How Do We Calculate an Opinion of Value?

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Maggie Collister

How Do We Calculate an Opinion of Value?

Opinions of Value: How Does that Work?

One question we get a lot is: how does your team come up with the listing price for commercial properties? While we wish it were as easy as consulting our Magic 8 ball, valuing a commercial property is a much more complicated process.

Without a thorough system for valuing each property, a misvalued property can sit on the market for months or even years. When clients come to us to determine the value of their building, we produce a BOV. That’s a Broker Opinion of Value.

People often ask: how does an opinion of value work?

To develop our opinion of value, we use several techniques. We’ll go over a few today, but this is a very general overview. Every property valuation is developed with a tailored approach. No two property valuations are exactly alike. We arrive at a value that is based on local data, national best practices, and regional market factors.

First up, we aggregate comparable sales or leases, or both. And because the Sterling CRE team maintains the largest private, proprietary library of local commercial sales data, we have the most accurate sales and leasing information.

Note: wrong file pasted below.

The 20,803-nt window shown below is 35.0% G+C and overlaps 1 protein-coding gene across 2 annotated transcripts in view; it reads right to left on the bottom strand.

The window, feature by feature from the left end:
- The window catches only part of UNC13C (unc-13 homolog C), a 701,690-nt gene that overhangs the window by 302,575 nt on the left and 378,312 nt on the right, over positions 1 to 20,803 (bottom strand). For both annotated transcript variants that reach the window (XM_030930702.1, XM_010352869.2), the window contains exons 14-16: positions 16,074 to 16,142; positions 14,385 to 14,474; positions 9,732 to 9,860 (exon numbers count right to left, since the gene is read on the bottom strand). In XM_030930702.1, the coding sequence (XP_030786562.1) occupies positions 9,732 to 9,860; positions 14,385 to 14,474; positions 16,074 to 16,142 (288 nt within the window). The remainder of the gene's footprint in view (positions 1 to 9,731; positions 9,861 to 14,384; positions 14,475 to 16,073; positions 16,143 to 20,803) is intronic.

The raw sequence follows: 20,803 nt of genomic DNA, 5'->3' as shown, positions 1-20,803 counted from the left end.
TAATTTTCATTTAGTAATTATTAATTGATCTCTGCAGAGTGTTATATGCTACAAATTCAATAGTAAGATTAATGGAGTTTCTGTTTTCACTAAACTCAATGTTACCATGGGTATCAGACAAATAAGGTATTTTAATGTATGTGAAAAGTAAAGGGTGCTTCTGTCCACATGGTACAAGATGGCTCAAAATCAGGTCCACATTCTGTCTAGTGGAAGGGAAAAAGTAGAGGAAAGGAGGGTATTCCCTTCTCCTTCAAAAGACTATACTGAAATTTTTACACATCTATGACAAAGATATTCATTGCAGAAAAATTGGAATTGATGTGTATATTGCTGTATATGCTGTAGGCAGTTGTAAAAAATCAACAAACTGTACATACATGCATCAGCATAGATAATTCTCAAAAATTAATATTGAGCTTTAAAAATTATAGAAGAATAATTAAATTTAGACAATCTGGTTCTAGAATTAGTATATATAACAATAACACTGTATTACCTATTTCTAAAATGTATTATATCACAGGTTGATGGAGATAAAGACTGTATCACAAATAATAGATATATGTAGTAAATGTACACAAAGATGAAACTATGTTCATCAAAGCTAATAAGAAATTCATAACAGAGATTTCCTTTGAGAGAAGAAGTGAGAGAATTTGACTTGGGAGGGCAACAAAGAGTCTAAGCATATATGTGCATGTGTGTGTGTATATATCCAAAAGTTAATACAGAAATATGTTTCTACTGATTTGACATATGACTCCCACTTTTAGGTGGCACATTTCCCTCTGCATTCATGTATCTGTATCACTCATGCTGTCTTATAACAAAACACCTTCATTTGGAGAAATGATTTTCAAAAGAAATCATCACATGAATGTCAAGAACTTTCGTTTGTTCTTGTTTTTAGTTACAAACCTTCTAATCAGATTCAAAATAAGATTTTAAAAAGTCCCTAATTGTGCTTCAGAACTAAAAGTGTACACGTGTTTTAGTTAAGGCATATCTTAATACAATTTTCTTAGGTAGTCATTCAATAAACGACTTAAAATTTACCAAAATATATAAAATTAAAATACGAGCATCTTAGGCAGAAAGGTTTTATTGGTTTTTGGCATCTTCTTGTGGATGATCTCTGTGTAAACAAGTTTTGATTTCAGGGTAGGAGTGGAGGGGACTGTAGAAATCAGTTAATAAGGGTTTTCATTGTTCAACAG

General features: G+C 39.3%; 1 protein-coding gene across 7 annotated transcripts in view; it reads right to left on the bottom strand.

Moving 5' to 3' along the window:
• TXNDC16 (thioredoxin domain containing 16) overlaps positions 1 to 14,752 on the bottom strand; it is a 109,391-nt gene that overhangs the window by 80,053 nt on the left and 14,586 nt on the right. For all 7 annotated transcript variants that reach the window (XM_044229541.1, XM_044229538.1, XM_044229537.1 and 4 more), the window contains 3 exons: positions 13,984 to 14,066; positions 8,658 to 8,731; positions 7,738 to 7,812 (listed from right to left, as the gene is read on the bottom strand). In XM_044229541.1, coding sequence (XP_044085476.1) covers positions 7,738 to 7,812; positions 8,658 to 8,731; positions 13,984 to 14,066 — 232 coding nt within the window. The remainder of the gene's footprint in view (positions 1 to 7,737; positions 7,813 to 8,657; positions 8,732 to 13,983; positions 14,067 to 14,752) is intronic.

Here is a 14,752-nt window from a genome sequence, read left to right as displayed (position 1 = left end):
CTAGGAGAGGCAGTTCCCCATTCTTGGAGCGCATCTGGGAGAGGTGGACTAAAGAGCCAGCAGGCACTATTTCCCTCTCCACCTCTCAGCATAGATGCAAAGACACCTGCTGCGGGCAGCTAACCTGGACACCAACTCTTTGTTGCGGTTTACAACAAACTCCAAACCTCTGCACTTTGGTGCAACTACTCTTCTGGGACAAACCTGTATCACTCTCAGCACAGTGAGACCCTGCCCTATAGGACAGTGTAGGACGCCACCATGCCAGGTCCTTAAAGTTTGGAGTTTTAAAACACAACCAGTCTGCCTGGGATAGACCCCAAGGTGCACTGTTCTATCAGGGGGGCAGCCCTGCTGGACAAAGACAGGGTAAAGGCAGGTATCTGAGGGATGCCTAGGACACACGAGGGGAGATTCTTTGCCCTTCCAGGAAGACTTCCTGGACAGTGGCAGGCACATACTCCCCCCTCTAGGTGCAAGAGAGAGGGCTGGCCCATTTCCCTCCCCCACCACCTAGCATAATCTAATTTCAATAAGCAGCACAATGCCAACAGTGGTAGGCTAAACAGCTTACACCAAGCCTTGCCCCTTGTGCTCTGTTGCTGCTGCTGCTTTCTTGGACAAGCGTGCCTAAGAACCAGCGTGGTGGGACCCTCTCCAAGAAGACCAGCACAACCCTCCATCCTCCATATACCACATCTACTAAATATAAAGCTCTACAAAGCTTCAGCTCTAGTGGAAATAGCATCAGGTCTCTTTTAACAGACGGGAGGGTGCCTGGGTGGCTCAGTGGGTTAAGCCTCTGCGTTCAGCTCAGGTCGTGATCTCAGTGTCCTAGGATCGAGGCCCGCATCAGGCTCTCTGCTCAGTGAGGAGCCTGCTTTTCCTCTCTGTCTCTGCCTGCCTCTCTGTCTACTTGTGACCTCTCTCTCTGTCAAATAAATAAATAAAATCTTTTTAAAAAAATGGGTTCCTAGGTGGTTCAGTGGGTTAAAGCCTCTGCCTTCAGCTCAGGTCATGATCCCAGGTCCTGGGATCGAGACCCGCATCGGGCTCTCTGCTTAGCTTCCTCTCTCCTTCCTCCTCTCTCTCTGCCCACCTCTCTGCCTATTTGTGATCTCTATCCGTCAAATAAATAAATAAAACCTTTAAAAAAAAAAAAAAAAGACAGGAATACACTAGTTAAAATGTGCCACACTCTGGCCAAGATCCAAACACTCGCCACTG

We also use our local knowledge of city and county codes, land use planning, zoning, tax information, and building features to provide additional context for our valuation range. But, comps aren’t the only way to understand the most accurate valuation.

When performing a valuation, we also use the property’s financials to hone in on the best listing price. It’s also important to use the cap rate to calibrate the sale price. Cap Rate is used to calculate a property’s ROI. The formula to get a Cap Rate is Net Operating Income divided by the price of the property. In today’s commercial market, most cap rates we see fall in the 5% to 8% range.

A highest and best use analysis also allows the property owner to see their maximum return. We also identify the use that best suits the communities needs. That means: is a property currently being used to its best potential – or would building something new be better for the community, and better for the property owner’s value?


So, while it might be easier to consult our Magic 8 ball, the team at Sterling takes a different approach to property valuations. These techniques and others are deployed to arrive at the most accurate valuation – one intended to move properties without sacrificing margins. Thanks for watching How Does That Work? You can get more information on commercial real estate sales and development by following us on Facebook and LinkedIn.

Contact Matt Mellott for a Broker Opinion of Value on your property.

Matt Mellott
Matt Mellott, CCIM/SIOR

How Do We Calculate an Opinion of Value?